They should let them go, and weed out the faithless so they can go live their lives. The faithful will return and never leave. I mean, it would make the “religion” stronger, as it would only contain the faithful.

  • Seventhson

    Referring also to “flash in a pan”, I think that is the best way to weigh out the winsomeness of the quiverfull lifestyle. The children who are raised in these households will either accept it for themselves as adults or reject it as adults. The results are still out…

  • http://nonais.org esbee

    God does not make “cookie cutter Christians”, meaning each christian has to follow the individual path God has laid out for them….It is a personal relationship and we do not always follow closely, sometimes not at all. For some missionaries, they chose to leave behind their one or two children to let others raise them as they felt led by God into deepest darkest jungles to spread the Gospel.
    In my case, with my husband suffering illness after illness in our 30 plus yrs of marriage, we felt no kids was best for our situation. I never wanted any anyway, so God had already made someone to be my husband’s life partner.
    Joni Eareckson, a vibrant Christian, lives her life in a wheel chair after being crippled in a diving accident as a young woman. God gave her a husband who loves her deeply but they have no children.
    Jesus never married nor had children as He was about HIs father’s business.
    The problem is that sometimes we think that what God wants in our life is what He wants for every other christian, then we mistakenly try to put those ways of living on others as being the only way. Remember, there was only one Moses who led the Israelites out of Egypt, one Noah, one flood, only one David who slew Goliath, and one Mary who was visited by the Holy Spirit to become pregnant with Jesus.
    I once helped a family much like the Duggars homeschool as they were on their way to having 12 kids. The wife said to me all she could ever think of as she was growing up was having babies. I told her all I could ever think of as I was growing up was having horses, which God has blessed me with 3.

    • Sue Long

      Very well put esbee!

  • James

    This basically sums up the author’s knowledge of what she is talking about:

    “I don’t know of any real research on the Quiverfull movement yet.” -Kathryn Joyce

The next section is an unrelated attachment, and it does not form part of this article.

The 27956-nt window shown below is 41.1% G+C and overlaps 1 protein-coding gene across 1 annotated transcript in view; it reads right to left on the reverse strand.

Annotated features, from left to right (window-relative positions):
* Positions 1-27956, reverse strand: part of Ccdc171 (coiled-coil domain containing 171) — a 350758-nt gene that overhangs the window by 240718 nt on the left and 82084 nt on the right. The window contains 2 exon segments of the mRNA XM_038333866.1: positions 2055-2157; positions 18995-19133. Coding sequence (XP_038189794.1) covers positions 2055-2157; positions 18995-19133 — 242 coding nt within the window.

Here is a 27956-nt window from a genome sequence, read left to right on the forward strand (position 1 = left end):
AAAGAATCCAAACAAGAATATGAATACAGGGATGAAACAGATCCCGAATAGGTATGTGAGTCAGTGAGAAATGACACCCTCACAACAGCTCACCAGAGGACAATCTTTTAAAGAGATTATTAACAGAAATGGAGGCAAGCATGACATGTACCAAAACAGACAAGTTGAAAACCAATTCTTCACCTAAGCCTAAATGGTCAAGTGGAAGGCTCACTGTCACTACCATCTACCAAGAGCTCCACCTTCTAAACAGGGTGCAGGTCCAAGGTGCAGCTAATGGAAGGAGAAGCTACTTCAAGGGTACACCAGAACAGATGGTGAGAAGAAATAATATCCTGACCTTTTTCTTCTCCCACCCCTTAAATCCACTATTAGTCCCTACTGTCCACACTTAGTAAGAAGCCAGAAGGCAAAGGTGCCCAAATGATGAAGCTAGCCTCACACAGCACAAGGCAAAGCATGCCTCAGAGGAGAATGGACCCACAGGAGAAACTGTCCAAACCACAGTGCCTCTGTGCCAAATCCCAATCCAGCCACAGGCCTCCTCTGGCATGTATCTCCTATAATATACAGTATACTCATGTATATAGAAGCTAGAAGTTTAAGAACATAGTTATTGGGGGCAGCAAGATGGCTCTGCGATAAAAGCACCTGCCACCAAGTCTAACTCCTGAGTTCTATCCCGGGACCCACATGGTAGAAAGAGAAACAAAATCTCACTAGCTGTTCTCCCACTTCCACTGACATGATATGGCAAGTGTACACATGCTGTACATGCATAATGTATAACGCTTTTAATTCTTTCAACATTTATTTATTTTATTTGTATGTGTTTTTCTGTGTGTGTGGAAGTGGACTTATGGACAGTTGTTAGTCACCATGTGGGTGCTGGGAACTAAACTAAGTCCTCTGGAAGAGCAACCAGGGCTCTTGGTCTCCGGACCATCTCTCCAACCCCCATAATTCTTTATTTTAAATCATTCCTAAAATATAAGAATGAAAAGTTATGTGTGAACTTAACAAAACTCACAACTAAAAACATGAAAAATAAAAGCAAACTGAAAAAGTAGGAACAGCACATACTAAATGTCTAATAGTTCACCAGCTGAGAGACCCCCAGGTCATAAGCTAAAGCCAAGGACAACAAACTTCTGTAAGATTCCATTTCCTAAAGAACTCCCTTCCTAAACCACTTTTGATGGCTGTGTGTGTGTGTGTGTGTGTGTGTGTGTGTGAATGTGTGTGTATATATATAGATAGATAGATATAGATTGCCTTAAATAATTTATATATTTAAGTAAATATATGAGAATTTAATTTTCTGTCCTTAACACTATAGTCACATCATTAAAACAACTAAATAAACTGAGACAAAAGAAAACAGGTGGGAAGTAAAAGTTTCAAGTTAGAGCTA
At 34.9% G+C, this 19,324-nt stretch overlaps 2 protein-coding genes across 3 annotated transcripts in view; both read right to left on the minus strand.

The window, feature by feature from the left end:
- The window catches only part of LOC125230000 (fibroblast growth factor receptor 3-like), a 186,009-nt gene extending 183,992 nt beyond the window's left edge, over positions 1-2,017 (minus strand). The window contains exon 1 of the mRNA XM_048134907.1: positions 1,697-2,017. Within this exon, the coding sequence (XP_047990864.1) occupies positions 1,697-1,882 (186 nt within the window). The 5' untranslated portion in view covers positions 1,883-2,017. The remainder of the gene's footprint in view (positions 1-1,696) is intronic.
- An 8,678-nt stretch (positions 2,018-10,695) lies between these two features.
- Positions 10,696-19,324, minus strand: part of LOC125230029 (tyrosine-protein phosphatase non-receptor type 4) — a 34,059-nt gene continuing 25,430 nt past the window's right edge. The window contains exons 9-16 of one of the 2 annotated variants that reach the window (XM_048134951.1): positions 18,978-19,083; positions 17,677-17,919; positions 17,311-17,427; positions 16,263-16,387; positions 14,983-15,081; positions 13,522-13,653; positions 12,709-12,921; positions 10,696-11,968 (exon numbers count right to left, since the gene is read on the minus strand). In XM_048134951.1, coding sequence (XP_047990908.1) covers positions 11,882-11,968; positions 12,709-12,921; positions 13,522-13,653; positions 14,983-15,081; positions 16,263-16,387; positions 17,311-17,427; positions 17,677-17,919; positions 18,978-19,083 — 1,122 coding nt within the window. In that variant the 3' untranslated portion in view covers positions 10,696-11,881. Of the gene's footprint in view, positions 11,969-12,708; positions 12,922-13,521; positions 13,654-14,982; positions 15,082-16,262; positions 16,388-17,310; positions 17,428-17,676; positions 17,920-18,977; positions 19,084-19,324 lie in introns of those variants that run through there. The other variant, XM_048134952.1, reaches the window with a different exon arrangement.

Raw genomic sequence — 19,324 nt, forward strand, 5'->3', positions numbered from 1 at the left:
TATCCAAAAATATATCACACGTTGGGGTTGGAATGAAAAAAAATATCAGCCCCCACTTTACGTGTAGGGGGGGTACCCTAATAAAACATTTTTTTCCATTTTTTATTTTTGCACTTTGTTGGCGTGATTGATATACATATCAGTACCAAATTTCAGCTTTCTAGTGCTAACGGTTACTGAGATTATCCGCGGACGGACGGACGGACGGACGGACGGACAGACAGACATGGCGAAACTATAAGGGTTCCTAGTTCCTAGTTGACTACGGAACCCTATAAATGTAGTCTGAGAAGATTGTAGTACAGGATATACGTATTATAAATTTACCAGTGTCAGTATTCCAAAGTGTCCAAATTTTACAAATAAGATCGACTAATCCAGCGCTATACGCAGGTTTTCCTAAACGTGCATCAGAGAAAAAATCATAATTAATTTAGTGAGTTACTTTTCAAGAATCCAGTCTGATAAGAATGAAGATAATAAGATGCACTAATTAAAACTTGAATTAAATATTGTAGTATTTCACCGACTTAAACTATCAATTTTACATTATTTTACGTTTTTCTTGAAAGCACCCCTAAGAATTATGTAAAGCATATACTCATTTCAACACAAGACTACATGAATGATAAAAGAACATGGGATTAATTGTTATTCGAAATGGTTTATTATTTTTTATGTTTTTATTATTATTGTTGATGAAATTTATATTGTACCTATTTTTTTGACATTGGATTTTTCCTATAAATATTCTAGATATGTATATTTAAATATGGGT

Sad that she would just try to find a few disparate voices within the “movement” that support her hatred of Christianity.

  • http://friendlyathiest.com College Grad

    This is Christianity gone mad!!Any female who defends the Duggars and their lifestyle,ought to trade places with one of the older daughters,in that family for two weeks.After the second day,you’ll be saying:”I WANT OUT”!!They would not be able to wear jeans or slacks!!They would not be plunked down in front of the TV set watching shows like:Hanna Montana;American Idol;Dancing with the Stars;and especially Desparate Housewives!!They would have to wear attire that’s straight out of “Little House On The Prarie”!! How hideous those outfits are!!The Jumper dresses on the younger girls look as if they were “Pirated” off a “Chatty Cathy” doll!!This ain’t religion,this is a “Police State”,pure and simple!!

  • Laura

    I understand there is a lot of comparison between the quiverfull movement and the Catholic church. However, as a devout Catholic, I can honestly say, that while we believe the male represents the head of household, women are equal to men. women have just as many rights in decision making in a household as men do. While Catholic doctrine teaches generally to shun birth control, unlike the extreme ideal of the quiverfull, women and men space their children through natural family planning and long nursing periods. Birth Control pills and hormone use is also not shunned for women who have hormonal issues. and should a man demand sex, a woman has every right to deny or say no, for she has power over her body.

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  • mylilones

    Honestly you don’t even need to be religious to get Hijacked and stuck in this movement, I have given birth to 5 kids, I got out lucky, because the stress of to many pregnancies had the doctors attending my kids births (due to a complication with my third pregnancy) actually managed to convince my ex to allow a Tubal (or maybe they didn’t they just managed to get him out of the room) I was honestly absolutely terrified of this guy. I knew he was christian when I married him, he just seemed like the typical christian to me, after our first he started getting abusive and sabotaging any efforts at outside help or birth control. With each child it got worse, after the third due to catching chicken pox and having it  turn to pnumonia while I was 7 months pregnant putting me in ICU and making my son both preterm and later die, it got horrible, I finally left after 15 years in this, It took me that long to realize what it was doing to my daughters and overcome the fear of him. This movement teaches this, is ok, it teaches serving through fear. I know now I should have ran, the things he put me through were not good influences, his manners of punishment for me and the kids also not.